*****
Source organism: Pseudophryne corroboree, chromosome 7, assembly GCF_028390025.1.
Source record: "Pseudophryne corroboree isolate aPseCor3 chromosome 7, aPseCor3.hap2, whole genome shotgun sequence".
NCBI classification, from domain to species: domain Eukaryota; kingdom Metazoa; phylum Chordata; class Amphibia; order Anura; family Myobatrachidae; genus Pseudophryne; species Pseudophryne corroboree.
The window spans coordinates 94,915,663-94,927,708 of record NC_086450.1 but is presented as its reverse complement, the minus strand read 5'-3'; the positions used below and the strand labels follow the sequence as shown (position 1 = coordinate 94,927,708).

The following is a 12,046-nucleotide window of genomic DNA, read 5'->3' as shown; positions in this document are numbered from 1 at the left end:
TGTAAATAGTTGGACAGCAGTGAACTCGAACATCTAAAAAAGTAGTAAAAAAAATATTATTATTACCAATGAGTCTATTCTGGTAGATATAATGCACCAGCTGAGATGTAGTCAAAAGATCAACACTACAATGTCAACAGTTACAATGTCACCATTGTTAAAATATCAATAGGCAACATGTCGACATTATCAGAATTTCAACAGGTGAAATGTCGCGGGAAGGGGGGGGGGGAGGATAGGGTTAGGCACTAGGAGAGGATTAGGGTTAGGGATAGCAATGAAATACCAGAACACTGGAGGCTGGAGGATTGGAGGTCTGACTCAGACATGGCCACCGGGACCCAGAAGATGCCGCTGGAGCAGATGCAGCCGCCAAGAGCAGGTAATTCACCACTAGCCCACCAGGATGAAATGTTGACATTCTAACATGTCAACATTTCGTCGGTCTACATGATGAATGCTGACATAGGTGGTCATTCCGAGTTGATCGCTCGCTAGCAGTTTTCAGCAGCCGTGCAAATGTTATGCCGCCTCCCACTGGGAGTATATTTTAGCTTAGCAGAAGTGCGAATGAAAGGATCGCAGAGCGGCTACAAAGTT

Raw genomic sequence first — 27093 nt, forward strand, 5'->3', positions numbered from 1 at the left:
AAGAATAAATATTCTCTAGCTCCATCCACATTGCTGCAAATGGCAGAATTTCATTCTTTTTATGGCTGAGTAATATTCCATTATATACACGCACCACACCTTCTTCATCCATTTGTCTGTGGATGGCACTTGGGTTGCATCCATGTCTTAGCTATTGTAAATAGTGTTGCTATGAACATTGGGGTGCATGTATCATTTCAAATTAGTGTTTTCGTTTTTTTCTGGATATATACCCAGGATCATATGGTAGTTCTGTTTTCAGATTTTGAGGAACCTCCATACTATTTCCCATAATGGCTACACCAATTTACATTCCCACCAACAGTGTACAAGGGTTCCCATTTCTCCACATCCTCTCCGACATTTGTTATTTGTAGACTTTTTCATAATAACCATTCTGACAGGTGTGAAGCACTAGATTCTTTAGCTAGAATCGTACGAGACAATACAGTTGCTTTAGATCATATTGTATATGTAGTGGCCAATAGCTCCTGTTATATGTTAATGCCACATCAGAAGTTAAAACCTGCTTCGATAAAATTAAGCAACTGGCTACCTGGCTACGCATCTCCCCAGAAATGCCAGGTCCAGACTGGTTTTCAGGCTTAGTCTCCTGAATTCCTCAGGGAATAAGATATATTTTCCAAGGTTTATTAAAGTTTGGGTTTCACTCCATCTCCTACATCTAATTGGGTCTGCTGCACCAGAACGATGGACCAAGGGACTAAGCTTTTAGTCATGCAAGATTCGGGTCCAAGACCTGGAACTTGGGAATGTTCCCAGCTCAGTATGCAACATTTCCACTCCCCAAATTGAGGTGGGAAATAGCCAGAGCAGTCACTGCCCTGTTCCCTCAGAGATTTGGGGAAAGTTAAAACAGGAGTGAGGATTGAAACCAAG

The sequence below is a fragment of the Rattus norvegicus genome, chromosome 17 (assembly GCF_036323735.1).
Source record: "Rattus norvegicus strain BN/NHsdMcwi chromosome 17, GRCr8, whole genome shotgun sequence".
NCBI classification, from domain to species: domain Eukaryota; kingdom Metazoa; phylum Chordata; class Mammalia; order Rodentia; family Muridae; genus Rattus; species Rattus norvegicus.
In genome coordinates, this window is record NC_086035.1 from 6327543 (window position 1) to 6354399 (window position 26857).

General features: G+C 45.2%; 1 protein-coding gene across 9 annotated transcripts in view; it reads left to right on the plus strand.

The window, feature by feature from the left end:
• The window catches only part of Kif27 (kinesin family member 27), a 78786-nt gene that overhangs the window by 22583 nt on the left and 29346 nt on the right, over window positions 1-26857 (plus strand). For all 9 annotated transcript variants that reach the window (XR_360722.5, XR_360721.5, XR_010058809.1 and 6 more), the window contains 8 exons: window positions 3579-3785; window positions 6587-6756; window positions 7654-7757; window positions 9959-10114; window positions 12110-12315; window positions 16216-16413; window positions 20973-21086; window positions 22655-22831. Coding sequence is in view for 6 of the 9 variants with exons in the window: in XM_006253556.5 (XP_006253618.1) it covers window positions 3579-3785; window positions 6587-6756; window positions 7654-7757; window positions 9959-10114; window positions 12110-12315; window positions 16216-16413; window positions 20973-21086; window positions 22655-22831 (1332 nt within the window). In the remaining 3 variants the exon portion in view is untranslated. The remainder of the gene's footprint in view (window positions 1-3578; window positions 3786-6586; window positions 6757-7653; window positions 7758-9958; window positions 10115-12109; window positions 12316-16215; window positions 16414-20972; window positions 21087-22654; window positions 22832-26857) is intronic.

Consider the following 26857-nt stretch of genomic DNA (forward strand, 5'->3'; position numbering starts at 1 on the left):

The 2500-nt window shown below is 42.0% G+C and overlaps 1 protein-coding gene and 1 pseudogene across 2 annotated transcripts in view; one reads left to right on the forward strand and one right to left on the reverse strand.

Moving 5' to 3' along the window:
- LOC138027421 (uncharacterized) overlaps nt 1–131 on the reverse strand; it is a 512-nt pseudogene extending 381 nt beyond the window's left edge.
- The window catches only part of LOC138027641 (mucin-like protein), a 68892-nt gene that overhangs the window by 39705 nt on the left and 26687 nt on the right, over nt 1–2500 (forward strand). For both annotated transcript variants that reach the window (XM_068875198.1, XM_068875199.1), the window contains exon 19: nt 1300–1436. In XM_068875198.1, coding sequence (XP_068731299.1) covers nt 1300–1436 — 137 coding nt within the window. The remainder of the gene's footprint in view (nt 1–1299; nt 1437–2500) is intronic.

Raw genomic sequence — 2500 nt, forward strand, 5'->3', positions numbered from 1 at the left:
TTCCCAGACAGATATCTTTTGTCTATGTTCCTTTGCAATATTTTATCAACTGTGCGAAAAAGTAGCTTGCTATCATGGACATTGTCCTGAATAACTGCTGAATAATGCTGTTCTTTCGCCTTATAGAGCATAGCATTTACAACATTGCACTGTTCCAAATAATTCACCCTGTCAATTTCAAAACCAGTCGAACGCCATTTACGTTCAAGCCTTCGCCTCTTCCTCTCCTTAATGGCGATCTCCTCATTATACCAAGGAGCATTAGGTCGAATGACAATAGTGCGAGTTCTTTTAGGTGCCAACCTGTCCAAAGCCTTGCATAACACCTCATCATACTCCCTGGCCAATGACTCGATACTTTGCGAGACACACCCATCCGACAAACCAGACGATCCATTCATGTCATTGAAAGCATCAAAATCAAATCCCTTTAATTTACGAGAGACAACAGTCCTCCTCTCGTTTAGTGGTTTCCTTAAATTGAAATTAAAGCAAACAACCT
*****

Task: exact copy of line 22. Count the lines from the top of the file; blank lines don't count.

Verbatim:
TTCCCAGACAGATATCTTTTGTCTATGTTCCTTTGCAATATTTTATCAACTGTGCGAAAAAGTAGCTTGCTATCATGGACATTGTCCTGAATAACTGCTGAATAATGCTGTTCTTTCGCCTTATAGAGCATAGCATTTACAACATTGCACTGTTCCAAATAATTCACCCTGTCAATTTCAAAACCAGTCGAACGCCATTTACGTTCAAGCCTTCGCCTCTTCCTCTCCTTAATGGCGATCTCCTCATTATACCAAGGAGCATTAGGTCGAATGACAATAGTGCGAGTTCTTTTAGGTGCCAACCTGTCCAAAGCCTTGCATAACACCTCATCATACTCCCTGGCCAATGACTCGATACTTTGCGAGACACACCCATCCGACAAACCAGACGATCCATTCATGTCATTGAAAGCATCAAAATCAAATCCCTTTAATTTACGAGAGACAACAGTCCTCCTCTCGTTTAGTGGTTTCCTTAAATTGAAATTAAAGCAAACAACCT